Pharmacies are becoming the new sub-clinics. As a nation, we seem to be accepting chronic illness as a way of life instead of as a wake up call to shape up and deal with our addiction to sugar. We lead the world with poor health as a result of our addiction. Over 1600 years ago, Hippocrates advised people to “Let your food be your medicine.” Imagine how different our lives could be if we followed that sage advice.

 Massive changes begin with small steps; sugar was added in small steps; pharmacies expanded in small steps. Our bodies do need natural forms of glucose for energy. Small steps toward healthier forms of glucose might begin with including one piece of fresh fruit each day and one fresh vegetable eaten raw or cooked. Habits change by adding something new, not by taking away the old. The new makes change possible, is more inviting. With every small new step, a bit of the old sloughs off and change happens.

 Here’s to shaping up with lots of small steps!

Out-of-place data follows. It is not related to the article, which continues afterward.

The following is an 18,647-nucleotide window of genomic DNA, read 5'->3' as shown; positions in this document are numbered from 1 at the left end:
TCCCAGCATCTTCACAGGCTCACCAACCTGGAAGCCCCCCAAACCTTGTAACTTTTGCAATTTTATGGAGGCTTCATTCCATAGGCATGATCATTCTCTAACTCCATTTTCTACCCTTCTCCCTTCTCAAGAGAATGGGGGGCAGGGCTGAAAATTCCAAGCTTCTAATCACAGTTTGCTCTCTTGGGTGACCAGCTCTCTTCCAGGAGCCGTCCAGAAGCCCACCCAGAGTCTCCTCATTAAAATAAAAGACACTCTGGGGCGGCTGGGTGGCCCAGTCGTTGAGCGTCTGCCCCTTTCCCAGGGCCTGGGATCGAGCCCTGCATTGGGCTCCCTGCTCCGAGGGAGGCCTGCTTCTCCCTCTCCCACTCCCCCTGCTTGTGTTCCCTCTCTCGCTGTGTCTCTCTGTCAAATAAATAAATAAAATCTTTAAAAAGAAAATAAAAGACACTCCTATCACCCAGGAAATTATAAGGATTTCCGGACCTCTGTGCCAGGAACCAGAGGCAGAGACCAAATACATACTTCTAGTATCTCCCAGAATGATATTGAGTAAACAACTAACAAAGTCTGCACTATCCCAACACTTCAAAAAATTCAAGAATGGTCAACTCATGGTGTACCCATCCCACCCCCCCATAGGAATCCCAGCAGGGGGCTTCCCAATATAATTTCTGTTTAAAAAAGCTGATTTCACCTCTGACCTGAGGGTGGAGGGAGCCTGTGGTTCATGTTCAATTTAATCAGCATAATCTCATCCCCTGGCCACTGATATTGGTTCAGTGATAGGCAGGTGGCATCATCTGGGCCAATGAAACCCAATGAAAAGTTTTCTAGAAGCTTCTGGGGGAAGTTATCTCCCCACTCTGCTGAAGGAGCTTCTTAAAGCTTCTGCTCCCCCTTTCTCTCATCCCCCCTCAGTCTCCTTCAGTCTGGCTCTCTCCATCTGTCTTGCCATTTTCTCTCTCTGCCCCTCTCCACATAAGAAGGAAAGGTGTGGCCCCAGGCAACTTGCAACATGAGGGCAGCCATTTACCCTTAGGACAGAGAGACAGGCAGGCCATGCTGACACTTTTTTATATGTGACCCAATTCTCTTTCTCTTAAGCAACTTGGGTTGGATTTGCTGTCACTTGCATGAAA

The Cholesterol Sting About ‘Bad’ and ‘Good’

January 2, 2013

A few years ago I received a call from a clinic technician telling me that my cholesterol level was high, over 200. She advised me to make a follow-up appointment. I asked, “What’s over 200, my LDL or HDL?” The technician replied that they only tested for total cholesterol.

 A red flag went up and I decided to find a provider who looked more astutely at the big picture. There, I learned that my “high” cholesterol came from an HDL (High Density Lipoprotein) that was even higher than my LDL (Low Density Lipoprotein) count. Of course, this meant another appointment and blood test at my expense to learn that, cholesterolwise, I was pretty healthy. So, what’s all this banter about cholesterol?

 Cholesterol is a vital ingredient in every cell in our bodies, including our brains. We can’t make estrogen, testosterone, cortisone and other hormones, Vitamin D, and bile enzymes to digest fat, without cholesterol. It’s vital for nerve function and more.

 The ‘good’ and ‘bad’ myth got created when health professionals learned how to measure cholesterol levels in the blood. In 2004, the National Cholesterol Education Program Panel came up with guidelines on cholesterol management. At the time, USA Today reported that eight of the nine doctors on the panel who developed the guidelines had been making money from the drug companies that manufacture statin cholesterol-lowering drugs. The ten page report is available on line through NIH. The following year, the Annals of Internal Medicine published a 10 page review that found insufficient research evidence to support the treatment outlined in the panel’s report. Today, nine years later, there is still no evidence to support keeping cholesterol levels low.